Communists and Race

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By: Trevor Loudon | The Epoch Times


Police officers face off with protesters in Charlotte, N.C., on Sept. 21, 2016.
Sean Rayford/Getty Images

Communists long ago realized that it’s difficult to achieve the social disintegration needed to ready a country for communist revolution by promoting class division alone.

Class is amorphous; it can change within a generation. In a free society, an ambitious individual can rise from beggar to billionaire in a lifetime. Class is an unreliable wedge issue for revolutionaries, especially in Western free-market societies.

Ethnic, religious, and especially racial differences are more stable. The divisions are deeper; the differences, more obvious; and their histories, more imbued with bitterness and hatred. Few people care that their grandparents were poor, but many might care that they were slaves or dispossessed of their ancestral lands by a rival racial or ethnic group. Such resentments can last for generations.

Therefore, modern Marxist-Leninists have consistently, even scientifically, exploited ethnic and racial divisions to achieve revolutionary ends.

The ‘National Question’

Father of the Soviet state Vladimir Lenin stated in “The Socialist Revolution and the Right of Nations to Self-Determination”:

“The aim of socialism is not only to end the division of mankind into tiny states and the isolation of nations in any form, it is not only to bring the nations closer together but to integrate them. … In the same way as mankind can arrive at the abolition of classes only through a transition period of the dictatorship of the oppressed class, it can arrive at the inevitable integration of nations only through a transition period of the complete emancipation of all oppressed nations, i.e. their freedom to secede.”

In other words, before revolutionaries can integrate all nations into a global socialist super-state, existing nations must be broken down and fractured along class and racial lines.

Lenin’s successor, Joseph Stalin, developed these ideas further in his famous essay “Marxism and the National Question.” In essence, Stalin believed revolutionaries should destroy targeted nations by encouraging ethnic or racial minorities to work toward a separate state, to secede or break away from their existing country. In modern times, this has been extended to campaigns for bilingualism, separate justice systems, reparations for slavery, land confiscations, and so on.

International communism’s first ruling body, the Comintern, stated, “There can be no Bolshevization without a correct policy on the national question.”

Communist revolutionaries promoted National Question-type policies all over the world. In Ireland, the Communist Party played on the Protestant–Catholic religious divide. In Scotland, communists formed the Scottish National Party to help break up the United Kingdom. In Australia, communist agitators worked among the Aboriginal population to divide the country. They did the same in my home country of New Zealand with the Maori “land rights” movement. In France and Spain, communists backed the Basque separatist movement. In Canada, communists agitated for a separate French-speaking state in Quebec. Beginning in the 1930s, communists backed third-world racial and ethnic nationalist rebellions against their British, French, Spanish, Dutch, and Portuguese colonial masters—with socialists or communists taking over in almost every case.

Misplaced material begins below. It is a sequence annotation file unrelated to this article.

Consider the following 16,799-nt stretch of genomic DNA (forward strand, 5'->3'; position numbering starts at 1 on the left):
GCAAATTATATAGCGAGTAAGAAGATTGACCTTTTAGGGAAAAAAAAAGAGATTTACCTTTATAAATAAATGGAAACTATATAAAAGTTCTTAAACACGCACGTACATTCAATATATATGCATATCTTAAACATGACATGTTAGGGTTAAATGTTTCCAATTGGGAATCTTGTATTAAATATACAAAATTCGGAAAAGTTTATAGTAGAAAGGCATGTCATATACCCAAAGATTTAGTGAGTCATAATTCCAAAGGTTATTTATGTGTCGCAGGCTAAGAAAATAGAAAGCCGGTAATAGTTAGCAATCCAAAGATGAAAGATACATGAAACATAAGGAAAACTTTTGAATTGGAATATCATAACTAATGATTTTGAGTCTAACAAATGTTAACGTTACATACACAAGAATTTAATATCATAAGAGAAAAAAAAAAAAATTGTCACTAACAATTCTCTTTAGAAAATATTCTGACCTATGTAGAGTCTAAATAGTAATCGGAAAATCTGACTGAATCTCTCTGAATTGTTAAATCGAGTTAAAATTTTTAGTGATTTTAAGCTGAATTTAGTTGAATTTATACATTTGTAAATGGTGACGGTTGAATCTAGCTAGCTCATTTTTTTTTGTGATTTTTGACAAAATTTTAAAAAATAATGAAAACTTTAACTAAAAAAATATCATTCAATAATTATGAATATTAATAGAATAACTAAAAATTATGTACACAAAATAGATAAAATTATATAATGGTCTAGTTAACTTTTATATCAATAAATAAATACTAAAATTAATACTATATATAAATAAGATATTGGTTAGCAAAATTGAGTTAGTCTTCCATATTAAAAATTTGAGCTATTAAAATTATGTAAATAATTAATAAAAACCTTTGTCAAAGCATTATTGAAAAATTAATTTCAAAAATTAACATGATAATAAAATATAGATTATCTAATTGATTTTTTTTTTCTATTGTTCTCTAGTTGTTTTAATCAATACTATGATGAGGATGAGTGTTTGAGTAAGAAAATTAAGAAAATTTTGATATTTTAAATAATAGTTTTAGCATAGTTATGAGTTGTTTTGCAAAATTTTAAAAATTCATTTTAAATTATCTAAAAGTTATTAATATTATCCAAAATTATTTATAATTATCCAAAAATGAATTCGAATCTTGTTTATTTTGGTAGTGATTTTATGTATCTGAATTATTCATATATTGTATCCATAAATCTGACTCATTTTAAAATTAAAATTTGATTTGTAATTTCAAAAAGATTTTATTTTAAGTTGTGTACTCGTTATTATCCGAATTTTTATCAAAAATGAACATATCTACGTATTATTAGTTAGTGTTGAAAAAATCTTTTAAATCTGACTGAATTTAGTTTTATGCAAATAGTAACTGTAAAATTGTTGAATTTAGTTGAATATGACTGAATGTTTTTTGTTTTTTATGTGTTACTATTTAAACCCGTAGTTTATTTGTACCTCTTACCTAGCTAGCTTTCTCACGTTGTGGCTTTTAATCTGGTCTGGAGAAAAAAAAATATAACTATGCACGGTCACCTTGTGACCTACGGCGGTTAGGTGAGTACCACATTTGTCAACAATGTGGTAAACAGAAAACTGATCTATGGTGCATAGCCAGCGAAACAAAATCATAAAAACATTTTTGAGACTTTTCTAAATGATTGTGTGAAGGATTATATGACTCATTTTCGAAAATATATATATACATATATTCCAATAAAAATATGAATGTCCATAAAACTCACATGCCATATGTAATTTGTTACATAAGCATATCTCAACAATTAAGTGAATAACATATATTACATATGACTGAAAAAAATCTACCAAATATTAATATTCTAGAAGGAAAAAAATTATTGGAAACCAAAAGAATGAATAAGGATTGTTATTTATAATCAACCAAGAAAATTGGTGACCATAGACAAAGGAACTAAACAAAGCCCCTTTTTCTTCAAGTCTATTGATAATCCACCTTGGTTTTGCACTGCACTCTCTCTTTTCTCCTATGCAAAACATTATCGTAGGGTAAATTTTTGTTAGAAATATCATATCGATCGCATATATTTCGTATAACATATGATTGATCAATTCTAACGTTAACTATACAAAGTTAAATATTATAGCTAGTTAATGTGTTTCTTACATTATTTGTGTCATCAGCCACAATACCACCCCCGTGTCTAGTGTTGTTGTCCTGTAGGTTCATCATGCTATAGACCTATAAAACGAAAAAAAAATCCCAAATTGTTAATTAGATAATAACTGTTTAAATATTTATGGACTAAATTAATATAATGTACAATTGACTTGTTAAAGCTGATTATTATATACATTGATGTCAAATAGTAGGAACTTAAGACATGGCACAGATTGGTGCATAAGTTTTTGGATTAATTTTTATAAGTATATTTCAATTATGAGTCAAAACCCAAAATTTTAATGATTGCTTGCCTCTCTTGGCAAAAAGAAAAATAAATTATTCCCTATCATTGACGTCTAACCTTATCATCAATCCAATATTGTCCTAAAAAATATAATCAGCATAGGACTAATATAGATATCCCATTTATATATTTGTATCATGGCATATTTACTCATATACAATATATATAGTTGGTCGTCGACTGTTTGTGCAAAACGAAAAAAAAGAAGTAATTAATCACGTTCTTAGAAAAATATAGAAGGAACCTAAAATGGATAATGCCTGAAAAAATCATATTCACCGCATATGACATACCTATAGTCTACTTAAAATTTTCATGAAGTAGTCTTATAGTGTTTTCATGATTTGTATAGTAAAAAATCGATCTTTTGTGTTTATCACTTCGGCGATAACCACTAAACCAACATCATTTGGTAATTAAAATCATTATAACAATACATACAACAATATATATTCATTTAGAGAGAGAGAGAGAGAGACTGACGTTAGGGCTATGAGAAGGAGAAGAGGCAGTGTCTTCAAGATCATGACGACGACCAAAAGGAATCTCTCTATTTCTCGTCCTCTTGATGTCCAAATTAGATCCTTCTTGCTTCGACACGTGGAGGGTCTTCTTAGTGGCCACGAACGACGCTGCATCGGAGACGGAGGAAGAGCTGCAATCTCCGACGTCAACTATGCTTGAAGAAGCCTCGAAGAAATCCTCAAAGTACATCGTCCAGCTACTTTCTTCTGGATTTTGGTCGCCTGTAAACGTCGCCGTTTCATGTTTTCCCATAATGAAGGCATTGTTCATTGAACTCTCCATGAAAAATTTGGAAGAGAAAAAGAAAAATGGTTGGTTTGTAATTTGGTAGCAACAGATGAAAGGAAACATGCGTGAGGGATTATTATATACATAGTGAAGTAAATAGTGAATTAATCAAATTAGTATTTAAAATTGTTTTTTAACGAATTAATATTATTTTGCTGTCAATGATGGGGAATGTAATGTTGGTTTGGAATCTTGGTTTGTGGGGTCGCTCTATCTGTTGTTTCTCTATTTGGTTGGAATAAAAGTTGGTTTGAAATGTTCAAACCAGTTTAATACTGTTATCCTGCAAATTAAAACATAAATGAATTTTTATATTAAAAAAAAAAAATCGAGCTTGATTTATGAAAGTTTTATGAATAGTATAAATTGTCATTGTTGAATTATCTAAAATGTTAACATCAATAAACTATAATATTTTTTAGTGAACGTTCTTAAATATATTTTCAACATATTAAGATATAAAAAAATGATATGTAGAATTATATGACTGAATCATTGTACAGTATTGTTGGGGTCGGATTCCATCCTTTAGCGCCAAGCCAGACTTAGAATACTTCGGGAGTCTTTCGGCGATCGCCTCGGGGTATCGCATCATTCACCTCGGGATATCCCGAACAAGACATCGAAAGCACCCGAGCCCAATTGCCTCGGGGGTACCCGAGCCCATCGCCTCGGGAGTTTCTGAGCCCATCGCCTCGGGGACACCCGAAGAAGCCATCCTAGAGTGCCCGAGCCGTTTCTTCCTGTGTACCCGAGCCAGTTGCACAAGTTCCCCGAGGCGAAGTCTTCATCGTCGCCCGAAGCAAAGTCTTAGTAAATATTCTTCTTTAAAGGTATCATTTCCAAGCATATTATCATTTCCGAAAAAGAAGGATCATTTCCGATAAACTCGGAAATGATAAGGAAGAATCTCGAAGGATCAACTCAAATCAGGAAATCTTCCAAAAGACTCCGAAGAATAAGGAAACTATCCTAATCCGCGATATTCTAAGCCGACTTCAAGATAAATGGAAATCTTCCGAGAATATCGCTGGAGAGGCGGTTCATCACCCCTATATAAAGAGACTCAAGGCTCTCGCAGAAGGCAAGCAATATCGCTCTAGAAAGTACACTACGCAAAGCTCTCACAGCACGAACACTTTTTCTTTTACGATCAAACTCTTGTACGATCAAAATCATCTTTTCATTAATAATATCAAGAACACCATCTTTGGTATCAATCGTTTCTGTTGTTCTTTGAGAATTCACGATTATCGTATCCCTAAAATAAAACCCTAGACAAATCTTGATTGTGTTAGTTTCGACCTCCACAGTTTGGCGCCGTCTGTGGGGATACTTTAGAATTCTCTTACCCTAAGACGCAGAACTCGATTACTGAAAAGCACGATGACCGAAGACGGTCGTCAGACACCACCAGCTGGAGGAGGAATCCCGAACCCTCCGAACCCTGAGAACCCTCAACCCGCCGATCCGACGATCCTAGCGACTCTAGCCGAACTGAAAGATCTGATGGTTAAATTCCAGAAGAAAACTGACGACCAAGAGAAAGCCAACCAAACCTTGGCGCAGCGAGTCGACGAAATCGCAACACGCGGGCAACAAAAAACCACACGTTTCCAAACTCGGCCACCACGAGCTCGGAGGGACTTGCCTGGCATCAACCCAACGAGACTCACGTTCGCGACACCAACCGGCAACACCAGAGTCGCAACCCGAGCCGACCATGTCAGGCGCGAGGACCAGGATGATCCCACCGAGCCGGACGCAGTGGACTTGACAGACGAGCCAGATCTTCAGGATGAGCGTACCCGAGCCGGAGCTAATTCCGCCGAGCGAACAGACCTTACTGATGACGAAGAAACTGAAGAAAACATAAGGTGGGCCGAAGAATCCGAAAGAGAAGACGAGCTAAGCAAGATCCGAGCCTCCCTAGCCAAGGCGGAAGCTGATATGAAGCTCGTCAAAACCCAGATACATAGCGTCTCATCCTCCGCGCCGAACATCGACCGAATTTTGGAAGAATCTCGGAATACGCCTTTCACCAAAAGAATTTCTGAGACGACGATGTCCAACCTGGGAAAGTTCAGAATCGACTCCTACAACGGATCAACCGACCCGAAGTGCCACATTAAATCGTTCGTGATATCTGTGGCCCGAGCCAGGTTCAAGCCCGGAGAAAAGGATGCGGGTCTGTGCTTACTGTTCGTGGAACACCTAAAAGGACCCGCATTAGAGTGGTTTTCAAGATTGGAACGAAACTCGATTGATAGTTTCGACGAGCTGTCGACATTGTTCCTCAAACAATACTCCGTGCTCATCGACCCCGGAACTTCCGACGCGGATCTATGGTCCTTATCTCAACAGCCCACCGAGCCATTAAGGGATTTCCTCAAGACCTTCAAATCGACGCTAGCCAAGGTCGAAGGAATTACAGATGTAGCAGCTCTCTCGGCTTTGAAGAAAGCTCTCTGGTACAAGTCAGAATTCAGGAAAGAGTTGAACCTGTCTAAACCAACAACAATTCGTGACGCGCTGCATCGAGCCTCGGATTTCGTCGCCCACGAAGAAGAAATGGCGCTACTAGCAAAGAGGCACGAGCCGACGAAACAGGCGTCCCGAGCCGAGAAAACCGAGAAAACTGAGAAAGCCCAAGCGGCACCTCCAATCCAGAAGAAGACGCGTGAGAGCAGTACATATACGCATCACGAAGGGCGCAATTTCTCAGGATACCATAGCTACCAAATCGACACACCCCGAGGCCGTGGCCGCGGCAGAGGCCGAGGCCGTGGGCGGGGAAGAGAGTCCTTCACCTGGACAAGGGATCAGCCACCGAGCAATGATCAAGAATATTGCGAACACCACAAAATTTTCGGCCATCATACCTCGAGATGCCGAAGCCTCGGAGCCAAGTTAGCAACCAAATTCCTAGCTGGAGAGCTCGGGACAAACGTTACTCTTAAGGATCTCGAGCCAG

Exploiting Genuine Grievances

It is important to note that communists are most successful when there are genuine grievances to be exploited. It is very hard to worsen racial conflict in a free country where everyone is treated equally before the law. Liberty and rule of law is the best inoculation against revolution.

In the United States, the Communist Party began work on the Southern black population in the late 1920s. Some communist operatives were sent South to set up revolutionary cells in black communities.

The initial demand was land. Following Stalin to the letter, the communists agitated to create a black-run, separate nation in the Southern states.

Leading Southern black communist Harry Haywood wrote in “For a Revolutionary Position on the Negro Question” in 1958:

“The Negro question can only be solved by giving the land to the Negro soil tiller, whose labor has paid for it a thousand times over. The Negro question can only be solved on the basis of full development of the Negro nation in the Deep South under socialism.

“The territory of the Deep South belongs to the Negro people. They have earned it, as no other people have earned a homeland.”

After World War II, American communists realized Stalin’s ideas might work in Central Asia but were hopelessly unrealistic in the United States. So the plan was changed to agitating for full civil rights for Southern blacks.

The communists set up the American Negro Labor Congress, League of Struggle for Negro Rights, International Labor Defense, National Negro Congress, the Civil Rights Congress, Negro Labor Victory Committee, Southern Negro Youth Congress, and other organizations to bring more blacks into the movement.

The civil rights movement was necessary and just. But it was riddled with communists from top to bottom. The goal was first to liberate the blacks from Jim Crow, then to utilize their growing political power to push for socialist change—increasingly through the Democratic Party—then to push on to socialism.